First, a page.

On the Rideau Canal. Skating is a great way to get a cardio workout. (Photo by Matthew Fournier via Unsplash)
February is Heart Month, and there is no better way to celebrate your heart than to ensure it’s as healthy as possible.
Heart disease is a leading cause of death in Canada, says Ottawa doctor Jennifer Reed, but it’s possible to prevent with a little work.
“Regular exercise is a proven strategy to prevent heart disease, lowering the risk of first or subsequent cardiovascular events,” says Reed, director of the Exercise Physiology and Cardiovascular Health Lab at the University of Ottawa Heart Institute. She’s currently working on a study to find better treatments for a serious condition called atrial fibrillation.
“Regular exercise also lowers one’s risk of (becoming) overweight (or obese), diabetes, high blood pressure, high cholesterol and mental health issues – all known risk factors for heart disease.”
With that, here’s some ways you can get more cardio exercise in Ottawa, with tips from Reed.
What kind of cardio should you do?
The perfect workout is different for everybody, Reed says. It’s recommended you pick an activity you enjoy and will be able to do long-term. For cardiovascular health, the best type of exercise is aerobic, for example a brisk walk or run along the Rideau Canal. Your body adapts to your lifestyle and if you drive your heart, the exercise will become easier to do over time.
The current Canadian Physical Activity Guidelines recommend at least 150 minutes of moderate to vigorous physical activity per week, which can be achieved through snaps of exercise as short as 10 minutes.
The guidelines also note that, for best fitness outcomes, the weekly cardio should be in addition to strength training that touches on major muscle groups, at least twice per week.
How can you get this cardio exercise?
In February, when it’s freezing out and snow seems to never end, it’s certainly a challenge to get your cardio in. But there’s plenty of options available to you…
- Skating is a fantastically effective cardio workout. And, in a city blessed with the Rideau Canal and dozens of local rinks, there’s no shortage of ways to work that into your routine…
- Check out Gatineau Park and its many trails for hiking, snowshoeing and cross-country skiing…
- Or see more places to go cross-country skiing here…
- Ottawa has tons of gyms and there’s likely one near you. Attending an exercise class will likely increase the effort you put into a workout, Reed suggested. Do it with a friend, and you’re golden. If your schedule requires it, you can find gyms that are open in Ottawa 24 hours here…
- It’s easy to exercise from home – all you need is an exercise mat and some helpful tips from any number of online resources.
- Join a recreational running club. Here’s a list of some in Ottawa…
- If you’re busy at work, try having a short walk during lunch time. Even for only 10 minutes, the benefits of getting cold, fresh air will help you be more productive afterwards. And natural light is another plus!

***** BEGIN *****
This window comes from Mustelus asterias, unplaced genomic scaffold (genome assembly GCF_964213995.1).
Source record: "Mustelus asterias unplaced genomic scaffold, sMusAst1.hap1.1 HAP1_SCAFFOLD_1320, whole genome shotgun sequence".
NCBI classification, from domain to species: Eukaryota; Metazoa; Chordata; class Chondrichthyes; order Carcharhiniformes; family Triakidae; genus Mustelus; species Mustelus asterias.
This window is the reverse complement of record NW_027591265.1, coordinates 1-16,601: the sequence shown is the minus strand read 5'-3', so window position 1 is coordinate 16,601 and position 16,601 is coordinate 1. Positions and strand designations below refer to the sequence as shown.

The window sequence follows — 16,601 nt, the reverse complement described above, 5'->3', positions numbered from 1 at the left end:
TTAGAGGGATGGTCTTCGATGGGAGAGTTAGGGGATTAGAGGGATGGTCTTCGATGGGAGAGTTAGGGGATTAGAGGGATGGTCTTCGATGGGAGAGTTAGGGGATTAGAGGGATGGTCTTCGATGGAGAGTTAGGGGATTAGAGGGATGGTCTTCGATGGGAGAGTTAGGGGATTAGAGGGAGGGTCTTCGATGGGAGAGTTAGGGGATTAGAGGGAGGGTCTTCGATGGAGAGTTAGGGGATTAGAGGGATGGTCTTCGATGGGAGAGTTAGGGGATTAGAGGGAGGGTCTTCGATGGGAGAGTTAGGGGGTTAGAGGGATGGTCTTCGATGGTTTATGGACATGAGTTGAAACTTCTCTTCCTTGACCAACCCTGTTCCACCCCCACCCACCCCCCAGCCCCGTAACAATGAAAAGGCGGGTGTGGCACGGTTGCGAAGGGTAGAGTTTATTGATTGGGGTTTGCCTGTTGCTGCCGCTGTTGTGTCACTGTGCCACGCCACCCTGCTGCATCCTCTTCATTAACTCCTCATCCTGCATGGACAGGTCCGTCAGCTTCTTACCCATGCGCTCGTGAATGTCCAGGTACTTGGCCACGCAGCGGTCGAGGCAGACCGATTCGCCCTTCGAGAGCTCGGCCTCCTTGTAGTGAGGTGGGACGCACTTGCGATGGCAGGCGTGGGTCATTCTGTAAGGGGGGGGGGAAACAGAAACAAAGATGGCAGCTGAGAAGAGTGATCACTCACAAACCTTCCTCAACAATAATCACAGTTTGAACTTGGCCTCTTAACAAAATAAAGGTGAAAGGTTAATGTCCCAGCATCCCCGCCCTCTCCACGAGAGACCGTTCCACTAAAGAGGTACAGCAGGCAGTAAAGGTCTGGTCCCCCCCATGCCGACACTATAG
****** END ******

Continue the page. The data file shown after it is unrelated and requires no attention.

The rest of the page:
- Tobogganing is an Ottawa pastime and a sure way to get active and have fun doing it. We have hill locations listed on our toboggan guide…
While you shouldn’t feel guilty if you had to skip a session or two, it’s recommended you make it a regular part of your routine because consistency is key. One great way to keep yourself motivated is to set realistic, attainable goals. Consistently reaching new heights with each goal will motivate you to continue, Reed says.
Getting active is just one part of the puzzle of a healthy lifestyle – other important considerations include balanced home-cooked meals, moderation in alcohol consumption and plenty of sleep and managed stress levels.
Ottawa study on heart disease looking for patients
Reed is currently working on a novel study at the Ottawa Heart Institute on atrial fibrillation (AF), a heart disorder that causes a fast, irregular heart rate. The condition affects about 350,000 Canadians and anyone over 40 has a 26 per cent chance of developing it.
Curiously, “exercise is not currently prescribed for atrial fibrillation, but it is for other forms of heart disease,” Reed says. “My research program is exploring if exercise, and what kind of exercise, can be used to improve the symptoms and quality of life of people living with atrial fibrillation.”
“People with atrial fibrillation are searching for better treatment options, and I hope my research program will benefit these patients,” Reed says.
Her team recently published another study in Canadian Journal of Cardiology, which showed cardiac rehabilitation improved quality of life for people with AF, but the impact was lesser than for people without AF.
“We are a busy group, with three postdoctoral research fellows, two PhD students, two clinical research coordinators and several dedicated undergraduate students who help to keep our research studies and lab running in tip-top shape,” Reed says. You can find team bios on the Heart Institute’s website.
Reed’s study is looking for people with AF to help with their research. To find out more about the study and see if you’re eligible to participate, contact the clinical research coordinator at firstname.lastname@example.org or via 613-696-7000 Ext. 15944.
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